Power, Property and Governmentality in South China: The Case of the Wen (Man) Clan in Hong Kong and Shenzhen
33 Pages Posted: 18 Dec 2017
Date Written: December 18, 2017
Based on fieldwork in Shenzhen and Hong Kong, we approach the case of the Wen Clan in contemporary China in terms of the interaction between formal institutions of government and informal institutions of kinship and village. This reveals the multi-facetted nature of property rights on land, which do not only enable and regulate economic action, but also structure power relations in society and vis à vis the state. In this context, we build on recent research on the role of colonialism in creating ‘Chinese tradition’ in the New Territories, and establish similarities with the extension of state power in Mainland local society. We argue that property relations are an essential aspect of governmentality, and are embedded into broader cultural phenomena, especially religion. Thus, the resurgence of lineages in Guangdong cannot be interpreted simplistically as revival of tradition, but is a distinct phenomenon in the evolution of the modern Chinese nation state.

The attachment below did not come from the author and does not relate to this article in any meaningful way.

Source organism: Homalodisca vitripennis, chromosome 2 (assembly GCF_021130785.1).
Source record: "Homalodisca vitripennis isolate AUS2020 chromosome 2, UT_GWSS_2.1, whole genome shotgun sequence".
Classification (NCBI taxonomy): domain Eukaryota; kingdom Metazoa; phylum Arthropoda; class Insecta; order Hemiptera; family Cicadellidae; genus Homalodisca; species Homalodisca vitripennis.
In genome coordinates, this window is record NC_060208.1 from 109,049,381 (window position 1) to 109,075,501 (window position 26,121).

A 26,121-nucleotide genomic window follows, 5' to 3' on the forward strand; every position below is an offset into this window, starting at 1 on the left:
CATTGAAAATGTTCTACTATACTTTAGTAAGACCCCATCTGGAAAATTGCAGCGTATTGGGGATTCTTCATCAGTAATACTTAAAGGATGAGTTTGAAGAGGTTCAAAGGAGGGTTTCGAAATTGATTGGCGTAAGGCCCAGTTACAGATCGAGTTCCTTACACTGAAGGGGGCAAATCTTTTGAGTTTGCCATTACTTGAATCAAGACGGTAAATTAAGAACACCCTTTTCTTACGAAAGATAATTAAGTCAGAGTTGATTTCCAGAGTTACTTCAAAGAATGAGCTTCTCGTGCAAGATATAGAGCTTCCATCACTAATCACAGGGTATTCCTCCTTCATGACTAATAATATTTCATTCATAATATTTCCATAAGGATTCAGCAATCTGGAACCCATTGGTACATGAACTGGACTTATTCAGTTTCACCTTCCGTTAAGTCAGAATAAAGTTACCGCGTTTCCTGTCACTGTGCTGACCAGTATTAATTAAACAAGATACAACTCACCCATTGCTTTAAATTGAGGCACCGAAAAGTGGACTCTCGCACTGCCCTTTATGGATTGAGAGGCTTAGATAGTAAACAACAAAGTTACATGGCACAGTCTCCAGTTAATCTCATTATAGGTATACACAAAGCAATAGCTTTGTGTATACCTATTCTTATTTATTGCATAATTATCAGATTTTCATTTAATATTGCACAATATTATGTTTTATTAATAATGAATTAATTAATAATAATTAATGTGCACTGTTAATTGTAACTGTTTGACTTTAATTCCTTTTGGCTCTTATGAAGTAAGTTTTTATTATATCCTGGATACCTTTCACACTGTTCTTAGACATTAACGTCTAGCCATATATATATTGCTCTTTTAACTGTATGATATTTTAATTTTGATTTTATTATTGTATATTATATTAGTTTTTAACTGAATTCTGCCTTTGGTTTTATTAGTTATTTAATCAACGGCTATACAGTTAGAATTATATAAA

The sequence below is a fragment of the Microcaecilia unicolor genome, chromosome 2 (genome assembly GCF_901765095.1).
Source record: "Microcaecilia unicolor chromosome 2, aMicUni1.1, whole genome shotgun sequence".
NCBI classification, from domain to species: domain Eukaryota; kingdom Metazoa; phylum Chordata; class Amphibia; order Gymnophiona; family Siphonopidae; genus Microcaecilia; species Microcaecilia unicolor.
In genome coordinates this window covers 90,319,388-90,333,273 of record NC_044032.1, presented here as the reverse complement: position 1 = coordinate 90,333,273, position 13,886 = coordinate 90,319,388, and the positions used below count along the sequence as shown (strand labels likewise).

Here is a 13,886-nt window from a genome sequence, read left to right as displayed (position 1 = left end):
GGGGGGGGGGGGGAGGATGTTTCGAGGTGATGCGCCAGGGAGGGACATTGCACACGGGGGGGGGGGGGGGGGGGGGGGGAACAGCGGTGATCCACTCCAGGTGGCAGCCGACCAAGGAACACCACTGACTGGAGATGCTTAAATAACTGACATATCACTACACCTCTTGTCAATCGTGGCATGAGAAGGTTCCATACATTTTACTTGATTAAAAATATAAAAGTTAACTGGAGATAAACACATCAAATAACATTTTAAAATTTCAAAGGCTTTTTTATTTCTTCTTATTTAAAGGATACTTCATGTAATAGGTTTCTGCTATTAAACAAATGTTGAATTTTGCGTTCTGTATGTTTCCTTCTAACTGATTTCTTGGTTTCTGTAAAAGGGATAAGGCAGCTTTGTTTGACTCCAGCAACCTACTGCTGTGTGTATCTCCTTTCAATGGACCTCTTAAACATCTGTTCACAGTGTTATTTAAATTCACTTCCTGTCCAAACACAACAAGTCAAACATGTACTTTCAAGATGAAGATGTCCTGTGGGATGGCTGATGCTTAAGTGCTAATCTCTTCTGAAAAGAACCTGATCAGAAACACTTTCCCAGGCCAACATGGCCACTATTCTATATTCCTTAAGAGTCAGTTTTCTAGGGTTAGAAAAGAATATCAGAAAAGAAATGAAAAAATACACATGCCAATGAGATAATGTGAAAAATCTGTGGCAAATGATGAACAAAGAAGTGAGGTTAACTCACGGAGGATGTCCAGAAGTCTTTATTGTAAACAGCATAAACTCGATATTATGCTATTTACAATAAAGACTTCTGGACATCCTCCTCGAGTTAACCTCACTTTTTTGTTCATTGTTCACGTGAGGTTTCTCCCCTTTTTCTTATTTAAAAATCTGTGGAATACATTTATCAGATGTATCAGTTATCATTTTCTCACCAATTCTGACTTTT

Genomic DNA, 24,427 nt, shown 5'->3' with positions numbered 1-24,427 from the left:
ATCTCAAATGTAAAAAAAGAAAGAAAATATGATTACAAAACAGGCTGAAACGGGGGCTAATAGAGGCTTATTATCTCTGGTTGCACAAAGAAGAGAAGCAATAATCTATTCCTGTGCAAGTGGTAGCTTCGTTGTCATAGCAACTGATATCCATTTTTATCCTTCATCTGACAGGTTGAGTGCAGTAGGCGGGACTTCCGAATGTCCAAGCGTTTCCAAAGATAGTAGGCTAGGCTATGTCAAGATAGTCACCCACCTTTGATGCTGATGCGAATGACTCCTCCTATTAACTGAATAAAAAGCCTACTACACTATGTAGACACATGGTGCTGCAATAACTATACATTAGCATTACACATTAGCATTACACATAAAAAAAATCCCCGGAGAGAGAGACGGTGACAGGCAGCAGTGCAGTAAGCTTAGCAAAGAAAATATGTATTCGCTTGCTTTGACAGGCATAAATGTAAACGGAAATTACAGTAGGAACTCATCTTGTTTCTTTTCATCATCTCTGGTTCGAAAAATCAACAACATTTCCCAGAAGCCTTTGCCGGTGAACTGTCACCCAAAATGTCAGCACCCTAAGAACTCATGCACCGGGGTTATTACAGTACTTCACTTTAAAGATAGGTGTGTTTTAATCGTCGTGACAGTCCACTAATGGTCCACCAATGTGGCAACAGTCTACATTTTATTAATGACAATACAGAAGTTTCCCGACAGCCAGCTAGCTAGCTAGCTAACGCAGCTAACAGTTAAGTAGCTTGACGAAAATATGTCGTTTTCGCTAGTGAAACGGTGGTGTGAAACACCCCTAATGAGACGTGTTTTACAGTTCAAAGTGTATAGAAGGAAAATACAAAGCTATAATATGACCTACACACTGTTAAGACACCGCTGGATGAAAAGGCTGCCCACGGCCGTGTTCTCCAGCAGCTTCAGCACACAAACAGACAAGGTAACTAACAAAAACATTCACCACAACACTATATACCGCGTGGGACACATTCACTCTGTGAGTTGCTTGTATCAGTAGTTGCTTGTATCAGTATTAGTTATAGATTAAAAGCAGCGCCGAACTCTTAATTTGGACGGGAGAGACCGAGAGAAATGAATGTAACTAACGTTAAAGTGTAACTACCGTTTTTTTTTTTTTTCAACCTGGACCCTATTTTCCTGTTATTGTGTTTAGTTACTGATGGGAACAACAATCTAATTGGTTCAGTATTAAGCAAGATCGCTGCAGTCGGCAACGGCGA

Keywords: Chinese Lineages, Hong Kong, Shenzhen, Governmentality, Land Ownership, Ancestral Cult, Urbanization, Urban Villages
JEL Classification: O17, P32, Z13
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